By Matt Goisman
McALESTER — McAlester senior James Remedi said he first donned a wrestling singlet at the start of his seventh-grade season. His father, Vincent Remedi, wrestled in college, which helped James ultimately choose wrestling over football.
“Practicing alone was brutal at first, but it got easier,” he said Feb. 14.
James Remedi has grown up in McAlester’s public school system. This season he’s battled in the 182-pound division, winning several matches despite weighing just 169 pounds himself.
“I’m wrestling people way bigger than me,” Remedi said.
“You don’t want to get stuck underneath them. You want to get it over quick — like, get that leg, get them on their back and be done with it. I’m not very quick, but I mean I’m quick for, I guess, my weight.”
That weight was as much as 205 pounds in August, Remedi said, leading to an aggressive dieting program that dropped him to 182 by the first match and then down to 169. He said his diet included eating a salad every day at lunch, consuming plenty of bread and pasta and drinking only water and Gatorade.
“I don’t ever not eat,” Remedi said. “You have to eat something in the day, because if you starve yourself, (you lose) the stored fat in you. I mean, you eat, and you work off what you eat so you’ll be better.”
He added, “For the longest time I hadn’t had soda, and then I had one the other day for the first time. It burned my throat.”
While trying to control his diet, Remedi said he also trained aggressively outside of afternoon practices. And without the proper mental attitude, he said, none his dieting or exercising would’ve done any good.
“If you’re not wanting to lose the weight, you’re not going to get to,” Remedi said.
“In the mornings, when I used to get up and run with Donald (Cannon) at 5 a.m., this used to be my motivation. It’s a pretty bad motive, but I said, ‘You’re fat; you better keep running.’”
Remedi will compete at Regionals today at Tahlequah. With high hopes for this postseason, Remedi will finally get to see if all that dieting and early-morning conditioning has paid off.
“I’m planning to go to Regionals, place first, and then go to State and place first there, too,” he said.
Remedi added, “I can’t believe Regionals and State are here already.”
After two years at Puterbaugh, Remedi moved up to high school wrestling as a freshman. He wrestled in the 94- and then 110-pound weight classes his first two high school seasons.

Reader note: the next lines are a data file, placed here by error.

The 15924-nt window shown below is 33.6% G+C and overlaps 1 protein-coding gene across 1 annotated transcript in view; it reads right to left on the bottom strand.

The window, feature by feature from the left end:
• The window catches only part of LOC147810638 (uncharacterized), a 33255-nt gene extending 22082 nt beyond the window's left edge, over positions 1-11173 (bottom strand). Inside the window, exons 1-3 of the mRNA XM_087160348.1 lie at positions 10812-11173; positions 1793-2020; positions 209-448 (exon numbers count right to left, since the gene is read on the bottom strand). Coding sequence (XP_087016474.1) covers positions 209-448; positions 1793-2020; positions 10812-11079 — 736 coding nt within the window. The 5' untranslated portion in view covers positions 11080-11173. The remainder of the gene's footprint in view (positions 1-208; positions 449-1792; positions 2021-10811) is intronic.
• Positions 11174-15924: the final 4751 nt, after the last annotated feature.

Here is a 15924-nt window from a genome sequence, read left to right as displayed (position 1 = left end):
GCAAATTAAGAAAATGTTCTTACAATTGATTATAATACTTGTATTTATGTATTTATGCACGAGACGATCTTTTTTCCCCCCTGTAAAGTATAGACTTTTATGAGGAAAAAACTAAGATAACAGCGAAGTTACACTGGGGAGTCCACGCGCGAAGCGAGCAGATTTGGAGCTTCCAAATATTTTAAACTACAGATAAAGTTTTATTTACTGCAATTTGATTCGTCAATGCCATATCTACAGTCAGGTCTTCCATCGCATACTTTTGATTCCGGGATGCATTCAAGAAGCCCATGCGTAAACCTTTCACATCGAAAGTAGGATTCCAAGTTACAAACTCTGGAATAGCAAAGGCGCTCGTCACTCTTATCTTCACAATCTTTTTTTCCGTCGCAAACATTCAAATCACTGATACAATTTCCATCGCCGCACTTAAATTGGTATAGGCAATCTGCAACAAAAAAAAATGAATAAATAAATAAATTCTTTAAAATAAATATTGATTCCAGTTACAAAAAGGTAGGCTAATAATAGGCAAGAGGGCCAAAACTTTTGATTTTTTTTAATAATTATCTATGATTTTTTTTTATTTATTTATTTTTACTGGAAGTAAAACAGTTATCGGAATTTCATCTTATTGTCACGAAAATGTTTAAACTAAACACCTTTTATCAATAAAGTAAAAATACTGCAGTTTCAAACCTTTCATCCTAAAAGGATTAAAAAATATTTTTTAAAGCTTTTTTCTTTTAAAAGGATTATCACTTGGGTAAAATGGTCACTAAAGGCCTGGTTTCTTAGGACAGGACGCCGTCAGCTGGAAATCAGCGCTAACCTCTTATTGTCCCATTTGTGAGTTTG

“Regionals, I pinned a kid in the first period, and that was pretty much one of my first pins,” Remedi said, though he couldn’t remember if the pin happened during his freshman or sophomore season. “I wish I would’ve taken it more seriously, as I do now, back then.”
Early success didn’t carry over to his junior season, however, as Remedi said he didn’t get along with coach Tommy Rogers. The two argued so much, Remedi said, that Rogers kicked him off the team around the start of 2013.
“I would’ve done a whole lot better this year if I hadn’t been kicked off,” Remedi said. “But I missed a couple December practices, and I didn’t know you could go and apologize.”
Whatever issues he might’ve had with Rogers, Remedi said he’s gotten along much better with new coach Tim Thomas.
“I learned how to set up moves better than anyone else,” Remedi said of one of the things his new coach has taught him. “I actually like taking a shot now.”
However these next couple weeks go, they’ll likely be Remedi’s last as a competitive wrestler. He said he wants to go to college next year, but he doesn’t expect to continue wrestling.
The University of Central Oklahoma in Edmond, Remedi said, is his top choice for colleges because of its Forensic Science Institute. Remedi said he’d like to someday work in a police forensics lab.
“Being able to look at people’s bones and say they were healthy, they were fit, they weren’t fat, what sex they were, how tall they were, how much they weighed, just by looking at the bones — I think that’s awesome,” Remedi said.
Remedi also ran cross country at Puterbaugh, he said, but in high school it’s wrestling year-round. In past offseasons he’s gone to organized freestyle wrestling practices, but he’s also done a lot of training on his own.
When he has free time, Remedi said he’ll typically spend time with friends and family, study or catch up on his sleep.
Considering speed is Remedi’s best weapon against his physically larger opponents, getting enough rest remains an essential part of his game.
Contact Matt Goisman at email@example.com.